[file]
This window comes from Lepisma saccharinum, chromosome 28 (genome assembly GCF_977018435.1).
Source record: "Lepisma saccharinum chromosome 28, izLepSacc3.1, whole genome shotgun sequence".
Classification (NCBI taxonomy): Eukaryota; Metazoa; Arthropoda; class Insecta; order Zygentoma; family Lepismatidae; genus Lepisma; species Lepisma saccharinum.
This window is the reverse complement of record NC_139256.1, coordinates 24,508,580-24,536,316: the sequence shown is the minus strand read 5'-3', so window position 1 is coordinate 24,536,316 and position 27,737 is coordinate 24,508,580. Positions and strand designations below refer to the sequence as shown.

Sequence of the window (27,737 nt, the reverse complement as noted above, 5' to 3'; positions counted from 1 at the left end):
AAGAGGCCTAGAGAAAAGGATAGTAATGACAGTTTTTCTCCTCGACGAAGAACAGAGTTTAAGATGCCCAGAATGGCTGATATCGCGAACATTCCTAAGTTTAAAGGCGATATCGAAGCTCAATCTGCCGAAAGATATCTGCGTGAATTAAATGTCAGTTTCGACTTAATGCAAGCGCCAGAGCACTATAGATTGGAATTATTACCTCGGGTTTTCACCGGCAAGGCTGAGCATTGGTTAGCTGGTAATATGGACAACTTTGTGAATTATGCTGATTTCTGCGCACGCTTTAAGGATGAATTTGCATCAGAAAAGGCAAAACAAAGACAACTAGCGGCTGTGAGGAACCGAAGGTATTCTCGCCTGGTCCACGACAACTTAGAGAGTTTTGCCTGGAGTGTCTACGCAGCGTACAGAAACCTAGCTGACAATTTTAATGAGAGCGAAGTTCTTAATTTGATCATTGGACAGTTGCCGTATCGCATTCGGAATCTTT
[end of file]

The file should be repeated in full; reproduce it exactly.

This window comes from Lepisma saccharinum, chromosome 28 (genome assembly GCF_977018435.1).
Source record: "Lepisma saccharinum chromosome 28, izLepSacc3.1, whole genome shotgun sequence".
Classification (NCBI taxonomy): Eukaryota; Metazoa; Arthropoda; class Insecta; order Zygentoma; family Lepismatidae; genus Lepisma; species Lepisma saccharinum.
This window is the reverse complement of record NC_139256.1, coordinates 24,508,580-24,536,316: the sequence shown is the minus strand read 5'-3', so window position 1 is coordinate 24,536,316 and position 27,737 is coordinate 24,508,580. Positions and strand designations below refer to the sequence as shown.

Sequence of the window (27,737 nt, the reverse complement as noted above, 5' to 3'; positions counted from 1 at the left end):
AAGAGGCCTAGAGAAAAGGATAGTAATGACAGTTTTTCTCCTCGACGAAGAACAGAGTTTAAGATGCCCAGAATGGCTGATATCGCGAACATTCCTAAGTTTAAAGGCGATATCGAAGCTCAATCTGCCGAAAGATATCTGCGTGAATTAAATGTCAGTTTCGACTTAATGCAAGCGCCAGAGCACTATAGATTGGAATTATTACCTCGGGTTTTCACCGGCAAGGCTGAGCATTGGTTAGCTGGTAATATGGACAACTTTGTGAATTATGCTGATTTCTGCGCACGCTTTAAGGATGAATTTGCATCAGAAAAGGCAAAACAAAGACAACTAGCGGCTGTGAGGAACCGAAGGTATTCTCGCCTGGTCCACGACAACTTAGAGAGTTTTGCCTGGAGTGTCTACGCAGCGTACAGAAACCTAGCTGACAATTTTAATGAGAGCGAAGTTCTTAATTTGATCATTGGACAGTTGCCGTATCGCATTCGGAATCTTT